About the Author:
Campbell is the Founding Director of the D²Drumline, and the Drumline Association of Australia. He Lead Instructor of the National Drumline Camp and a specialist Drumline Teacher at Scotch College, Melbourne. As a performer, Campbell has toured the UK, China, New Zealand and Europe including a 2015 tour with the Blue Devils International and a 2008 Tour as Lead Snare of the Australian Hub in the Beijing Olympic Orchestra. He is a frequent clinician at both Secondary and Tertiary levels and has assisted a number of schools around Australia establish successful new Drumline programs. Campbell is a proud artist for Pearl Drums, Zildjian Cymbals, Evans Drumheads, Promark Stick.
Part 1: Musician Placement, Rehearsal Technique, Warmups and Listening
To get the most of your musicians and allow your drumline to improve as quickly as possible you need to be aware of Musician Placement, Rehearsal Technique, Warm-ups and Listening. Addressing these four key areas will mean that your group’s time will be used as efficiently as possible and enhance the effectiveness of each rehearsal.
In this article we will explore some important considerations about how you utilise musicians in different areas of the drumline and how to start of your rehearsals on the right foot (so to speak!)
As always, if you have any questions or want some specific advice, please don’t hesitate to get in touch!
Each section of the drumline requires a unique approach to the instrument and a unique type of musician. Getting this right from the outset will not only help your line progress more quickly and effectively, but also play to the strengths of each musician in your group. This will allow to excel on their instrument and foster an enhanced sense of confidence in their abilities.
Lets have a look at the different requirement for each section:
- Cymbals: Cymbals are not a ‘lesser’ instrument, as many students often seem to think. They are the visual heart of the group and an incredibly important part of the drumline. Above all else, Cymbal players need to be creative and self-confident. They have to be willing to try new things, bring different and interesting ideas to the table for visuals, and sometimes look silly doing so. This willingness to takes risks requires a high level of self confidence and an outgoing, fun disposition. Musically, cymbals need to have good independence, and a solid understanding of syncopation and rhythm.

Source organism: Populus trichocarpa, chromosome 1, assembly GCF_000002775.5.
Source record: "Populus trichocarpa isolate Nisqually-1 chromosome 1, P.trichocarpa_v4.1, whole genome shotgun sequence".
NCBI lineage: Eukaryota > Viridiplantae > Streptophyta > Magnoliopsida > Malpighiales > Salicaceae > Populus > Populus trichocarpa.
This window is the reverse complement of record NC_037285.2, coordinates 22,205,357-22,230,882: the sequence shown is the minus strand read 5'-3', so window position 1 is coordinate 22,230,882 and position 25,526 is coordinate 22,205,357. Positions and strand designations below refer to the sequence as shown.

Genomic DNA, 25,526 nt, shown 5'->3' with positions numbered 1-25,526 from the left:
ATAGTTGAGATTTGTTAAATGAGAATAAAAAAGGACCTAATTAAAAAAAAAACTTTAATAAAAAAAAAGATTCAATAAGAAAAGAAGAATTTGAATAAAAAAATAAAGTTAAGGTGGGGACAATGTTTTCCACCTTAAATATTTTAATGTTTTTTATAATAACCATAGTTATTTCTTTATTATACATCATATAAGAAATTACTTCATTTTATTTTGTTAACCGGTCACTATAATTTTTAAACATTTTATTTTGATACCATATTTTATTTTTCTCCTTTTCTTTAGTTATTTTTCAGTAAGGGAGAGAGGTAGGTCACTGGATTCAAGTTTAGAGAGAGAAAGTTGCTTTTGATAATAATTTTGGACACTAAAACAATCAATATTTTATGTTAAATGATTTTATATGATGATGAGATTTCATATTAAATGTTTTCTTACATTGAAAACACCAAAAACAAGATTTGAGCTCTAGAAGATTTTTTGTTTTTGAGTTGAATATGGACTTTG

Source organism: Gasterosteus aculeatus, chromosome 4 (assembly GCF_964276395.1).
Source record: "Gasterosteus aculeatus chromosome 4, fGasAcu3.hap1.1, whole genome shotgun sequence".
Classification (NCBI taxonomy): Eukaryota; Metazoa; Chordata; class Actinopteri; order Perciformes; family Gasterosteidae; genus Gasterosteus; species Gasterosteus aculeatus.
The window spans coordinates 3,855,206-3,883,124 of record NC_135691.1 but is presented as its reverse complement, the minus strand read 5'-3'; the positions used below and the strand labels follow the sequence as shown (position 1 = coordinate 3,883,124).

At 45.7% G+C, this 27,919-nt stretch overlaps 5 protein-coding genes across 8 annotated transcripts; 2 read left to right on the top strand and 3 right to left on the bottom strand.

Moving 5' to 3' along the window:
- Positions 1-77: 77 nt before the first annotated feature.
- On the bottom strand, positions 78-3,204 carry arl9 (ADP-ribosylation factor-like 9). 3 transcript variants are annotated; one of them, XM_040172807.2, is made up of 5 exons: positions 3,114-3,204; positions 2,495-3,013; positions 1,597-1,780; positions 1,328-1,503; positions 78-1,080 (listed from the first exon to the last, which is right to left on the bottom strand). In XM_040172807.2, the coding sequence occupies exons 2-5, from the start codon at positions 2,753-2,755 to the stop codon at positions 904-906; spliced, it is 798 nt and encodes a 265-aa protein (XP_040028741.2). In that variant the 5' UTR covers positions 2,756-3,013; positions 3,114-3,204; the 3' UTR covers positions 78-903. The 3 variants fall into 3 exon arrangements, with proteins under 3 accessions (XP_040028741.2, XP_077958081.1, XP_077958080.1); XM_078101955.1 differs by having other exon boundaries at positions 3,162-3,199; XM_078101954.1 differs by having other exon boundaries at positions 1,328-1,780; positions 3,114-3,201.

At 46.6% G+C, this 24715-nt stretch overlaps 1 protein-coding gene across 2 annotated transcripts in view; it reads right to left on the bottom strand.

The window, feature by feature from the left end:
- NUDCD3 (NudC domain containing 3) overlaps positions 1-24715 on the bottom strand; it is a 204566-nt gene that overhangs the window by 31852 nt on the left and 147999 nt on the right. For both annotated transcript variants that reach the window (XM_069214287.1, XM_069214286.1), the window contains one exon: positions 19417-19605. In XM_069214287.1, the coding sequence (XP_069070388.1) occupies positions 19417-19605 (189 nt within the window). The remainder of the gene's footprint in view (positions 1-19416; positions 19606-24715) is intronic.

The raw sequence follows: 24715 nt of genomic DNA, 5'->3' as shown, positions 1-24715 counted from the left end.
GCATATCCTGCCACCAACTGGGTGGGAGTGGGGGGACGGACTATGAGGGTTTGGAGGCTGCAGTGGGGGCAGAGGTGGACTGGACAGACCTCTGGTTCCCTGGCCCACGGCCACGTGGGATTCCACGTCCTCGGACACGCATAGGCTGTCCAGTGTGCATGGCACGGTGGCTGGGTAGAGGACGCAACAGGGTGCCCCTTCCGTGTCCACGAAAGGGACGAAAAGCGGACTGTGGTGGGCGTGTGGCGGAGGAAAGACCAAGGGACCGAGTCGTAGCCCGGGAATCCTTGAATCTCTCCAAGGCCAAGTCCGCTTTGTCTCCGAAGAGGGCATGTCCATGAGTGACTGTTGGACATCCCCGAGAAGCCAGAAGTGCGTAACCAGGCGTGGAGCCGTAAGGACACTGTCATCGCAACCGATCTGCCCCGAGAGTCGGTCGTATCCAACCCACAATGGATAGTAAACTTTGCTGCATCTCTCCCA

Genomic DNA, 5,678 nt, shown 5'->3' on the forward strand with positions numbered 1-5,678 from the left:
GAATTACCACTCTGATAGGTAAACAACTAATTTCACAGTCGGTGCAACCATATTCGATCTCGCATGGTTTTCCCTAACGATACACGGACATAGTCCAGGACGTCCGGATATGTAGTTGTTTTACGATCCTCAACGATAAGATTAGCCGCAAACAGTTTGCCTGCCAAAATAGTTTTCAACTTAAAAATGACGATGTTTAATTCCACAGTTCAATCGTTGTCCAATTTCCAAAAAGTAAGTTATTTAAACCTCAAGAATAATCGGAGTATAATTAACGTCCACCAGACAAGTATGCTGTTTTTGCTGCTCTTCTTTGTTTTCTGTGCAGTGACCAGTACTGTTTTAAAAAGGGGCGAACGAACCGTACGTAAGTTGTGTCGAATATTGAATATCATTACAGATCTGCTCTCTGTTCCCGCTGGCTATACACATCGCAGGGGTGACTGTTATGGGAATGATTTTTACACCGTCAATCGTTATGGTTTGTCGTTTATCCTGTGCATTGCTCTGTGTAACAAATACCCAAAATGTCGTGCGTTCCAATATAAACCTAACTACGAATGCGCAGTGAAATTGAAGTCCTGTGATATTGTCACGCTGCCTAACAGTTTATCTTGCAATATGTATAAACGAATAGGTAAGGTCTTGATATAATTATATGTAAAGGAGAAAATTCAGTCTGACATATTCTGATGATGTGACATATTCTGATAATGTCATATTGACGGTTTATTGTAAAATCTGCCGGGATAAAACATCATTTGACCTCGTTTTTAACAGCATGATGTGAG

- Basses: Like cymbals, basses need to have very solid time and a good understanding of syncopation and rhythm. They need to be able to walk the fine line between playing independently (ie. not get thrown if another bass makes a mistake in a split), while still playing musically as part of their section. I like to think of each bass drum as a string on a guitar – they ALL have to work together to create their sound. When choosing which musician to place on which drum, you must of course keep physical size in mind, but also remember the following:
- Drum two (2nd from the top) is normally the most difficult – it will involve rudimentally challenging parts as well as complex timing and syncopation which often revolves around the ‘up-beat’.
- The bottom bass is the next most important part as most impacts land here. The bottom bass is also generally responsible for much of the timing and groove of a chart.
- Top bass will often be more the most rudimentally challenging, but syncopation and feel will be easier than drum two. Parts that are too hard rudimentally can easily be simplified so it is often a good idea to put your least experienced member on the top drum.
- Tenors: Tenors need to have very good fundamentals and should be able to play all their parts on one drum before worrying about moving around the drums. Tenor parts are often as rudimentally challenging as snare parts with the added complications of crossovers, sweeps and multiple drums. With this in mind, you tenors should be very well rounded musicians with good hands, solid time and good limb independence.
- Snares: Snares need to be the most rudimentally adept members of the drumline. While tenor parts will often be as rudimentally challenging as snares, each snare drummer needs to be able to focus not on himself, but on the lead snare. A snare drummer’s focus is more often on locking rolls, landing tight attacks, controlling their stick heights and showing off visuals. Technical imperatives such as grip, stick heights, dynamic control and locking rolls need to come naturally as a result of well developed hands so that snare drummers can focus on these other areas.